2.) Smaller steps can have big effects. If you’re having trouble getting started, you may find it helpful to start with small, easier steps, and try to do a little bit each day. For example, when I have a paper to write, I’ve found it’s easier to get started if I set small, specific goals (e.g. “I’ll read one article I think will be useful to include in my paper” instead of “I’ll do all of the research for my paper.”). Smaller steps like this make it easier to overcome procrastination, and often achieving one small step can help you build momentum (for more information about how to build momentum, click here).
3.) Think about what you want–and what’s standing in your way. One helpful technique developed by psychologists is mental contrasting. With mental contrasting, you think about what goals you want to achieve, as well as potential obstacles that might prevent you from achieving your goal. For example, if your goal is to eat healthier, take some time to think about some of the benefits you’ll experience (such as having more energy and lowering your risk of illness) once you’ve adopted a healthier diet. Then think about some of the obstacles that might be standing in your way, such as snacking on junk food when you get home from work, or turning to unhealthy food when emotionally stressed). One way mental contrasting is valuable is that it can help you get clearer about which goals are reachable (i.e., worth that time and energy required) and which ones should be discarded. In order for this technique to work, you need to vividly visualize the desired goal, the anticipated obstacles, and ways to get around those challenges. For more detailed instructions, click here.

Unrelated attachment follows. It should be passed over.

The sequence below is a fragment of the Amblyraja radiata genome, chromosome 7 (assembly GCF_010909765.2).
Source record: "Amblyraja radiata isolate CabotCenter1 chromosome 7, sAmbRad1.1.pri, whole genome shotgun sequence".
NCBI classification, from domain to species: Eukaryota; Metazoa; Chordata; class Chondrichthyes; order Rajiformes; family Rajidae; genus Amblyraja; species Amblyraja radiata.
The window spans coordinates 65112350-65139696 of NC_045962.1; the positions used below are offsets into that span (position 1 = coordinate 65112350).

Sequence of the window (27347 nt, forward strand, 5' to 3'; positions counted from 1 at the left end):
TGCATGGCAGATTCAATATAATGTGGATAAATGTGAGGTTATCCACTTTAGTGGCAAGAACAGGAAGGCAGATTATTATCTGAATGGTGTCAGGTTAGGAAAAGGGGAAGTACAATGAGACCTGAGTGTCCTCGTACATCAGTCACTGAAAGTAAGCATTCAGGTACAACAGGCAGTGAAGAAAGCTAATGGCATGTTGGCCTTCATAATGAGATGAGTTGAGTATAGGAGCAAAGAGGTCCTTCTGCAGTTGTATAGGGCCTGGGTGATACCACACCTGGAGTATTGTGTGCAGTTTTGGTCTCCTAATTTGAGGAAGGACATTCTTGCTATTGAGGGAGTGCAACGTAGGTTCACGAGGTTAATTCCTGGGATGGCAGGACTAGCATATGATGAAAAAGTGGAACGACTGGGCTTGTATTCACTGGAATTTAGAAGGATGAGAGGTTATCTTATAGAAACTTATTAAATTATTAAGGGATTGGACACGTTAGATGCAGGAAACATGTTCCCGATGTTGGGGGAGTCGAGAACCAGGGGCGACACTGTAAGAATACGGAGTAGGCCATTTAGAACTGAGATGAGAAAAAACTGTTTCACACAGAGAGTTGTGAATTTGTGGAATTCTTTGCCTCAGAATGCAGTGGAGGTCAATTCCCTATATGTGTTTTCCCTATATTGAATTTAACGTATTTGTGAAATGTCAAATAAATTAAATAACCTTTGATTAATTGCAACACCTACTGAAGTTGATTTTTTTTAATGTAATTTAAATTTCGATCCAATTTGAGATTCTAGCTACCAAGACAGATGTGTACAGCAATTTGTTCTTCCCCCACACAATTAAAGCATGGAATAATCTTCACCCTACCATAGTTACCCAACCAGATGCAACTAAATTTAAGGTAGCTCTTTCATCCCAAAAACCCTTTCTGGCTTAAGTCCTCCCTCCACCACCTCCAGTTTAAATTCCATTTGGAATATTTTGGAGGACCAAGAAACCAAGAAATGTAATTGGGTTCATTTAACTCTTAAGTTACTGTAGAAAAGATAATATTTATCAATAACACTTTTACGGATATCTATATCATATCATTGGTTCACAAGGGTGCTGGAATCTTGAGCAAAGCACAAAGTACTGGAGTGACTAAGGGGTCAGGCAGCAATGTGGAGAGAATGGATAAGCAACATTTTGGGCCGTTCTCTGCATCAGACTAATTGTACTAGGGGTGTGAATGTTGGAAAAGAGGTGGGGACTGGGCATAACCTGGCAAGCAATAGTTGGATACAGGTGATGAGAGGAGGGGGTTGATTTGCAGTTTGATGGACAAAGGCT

4.) Build it into your routine. A helpful strategy I’ve discussed before is to form implementation intentions. To form an implementation intention, you decide, “Whenever I am in X situation, I will engage in Y behavior.” For example, in the example I mentioned above (snacking after work), an implementation intention could be, “When I get home for work, I’ll have an apple with peanut butter instead of potato chips.”